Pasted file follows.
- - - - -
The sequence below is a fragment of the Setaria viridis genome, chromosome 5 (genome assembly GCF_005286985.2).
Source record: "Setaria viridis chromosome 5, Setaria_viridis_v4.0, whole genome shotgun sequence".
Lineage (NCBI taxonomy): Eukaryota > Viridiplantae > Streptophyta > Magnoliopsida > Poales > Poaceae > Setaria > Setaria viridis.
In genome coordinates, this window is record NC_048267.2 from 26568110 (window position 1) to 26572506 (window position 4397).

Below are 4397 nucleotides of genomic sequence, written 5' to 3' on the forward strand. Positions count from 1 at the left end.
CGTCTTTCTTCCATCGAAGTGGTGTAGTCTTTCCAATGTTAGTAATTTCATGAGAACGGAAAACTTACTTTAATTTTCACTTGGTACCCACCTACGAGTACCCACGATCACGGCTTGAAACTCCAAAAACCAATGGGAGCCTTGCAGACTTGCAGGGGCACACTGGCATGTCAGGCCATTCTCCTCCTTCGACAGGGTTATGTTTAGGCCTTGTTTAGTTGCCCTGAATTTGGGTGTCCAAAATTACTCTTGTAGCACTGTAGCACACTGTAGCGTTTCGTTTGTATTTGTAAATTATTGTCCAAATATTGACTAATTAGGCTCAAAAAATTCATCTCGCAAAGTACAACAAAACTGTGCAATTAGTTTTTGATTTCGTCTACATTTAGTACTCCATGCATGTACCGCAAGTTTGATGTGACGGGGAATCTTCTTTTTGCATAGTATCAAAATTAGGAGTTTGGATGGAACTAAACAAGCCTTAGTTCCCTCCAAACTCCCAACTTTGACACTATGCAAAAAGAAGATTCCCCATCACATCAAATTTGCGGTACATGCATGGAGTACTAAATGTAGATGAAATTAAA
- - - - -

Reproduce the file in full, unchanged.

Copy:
The sequence below is a fragment of the Setaria viridis genome, chromosome 5 (genome assembly GCF_005286985.2).
Source record: "Setaria viridis chromosome 5, Setaria_viridis_v4.0, whole genome shotgun sequence".
Lineage (NCBI taxonomy): Eukaryota > Viridiplantae > Streptophyta > Magnoliopsida > Poales > Poaceae > Setaria > Setaria viridis.
In genome coordinates, this window is record NC_048267.2 from 26568110 (window position 1) to 26572506 (window position 4397).

Below are 4397 nucleotides of genomic sequence, written 5' to 3' on the forward strand. Positions count from 1 at the left end.
CGTCTTTCTTCCATCGAAGTGGTGTAGTCTTTCCAATGTTAGTAATTTCATGAGAACGGAAAACTTACTTTAATTTTCACTTGGTACCCACCTACGAGTACCCACGATCACGGCTTGAAACTCCAAAAACCAATGGGAGCCTTGCAGACTTGCAGGGGCACACTGGCATGTCAGGCCATTCTCCTCCTTCGACAGGGTTATGTTTAGGCCTTGTTTAGTTGCCCTGAATTTGGGTGTCCAAAATTACTCTTGTAGCACTGTAGCACACTGTAGCGTTTCGTTTGTATTTGTAAATTATTGTCCAAATATTGACTAATTAGGCTCAAAAAATTCATCTCGCAAAGTACAACAAAACTGTGCAATTAGTTTTTGATTTCGTCTACATTTAGTACTCCATGCATGTACCGCAAGTTTGATGTGACGGGGAATCTTCTTTTTGCATAGTATCAAAATTAGGAGTTTGGATGGAACTAAACAAGCCTTAGTTCCCTCCAAACTCCCAACTTTGACACTATGCAAAAAGAAGATTCCCCATCACATCAAATTTGCGGTACATGCATGGAGTACTAAATGTAGATGAAATTAAA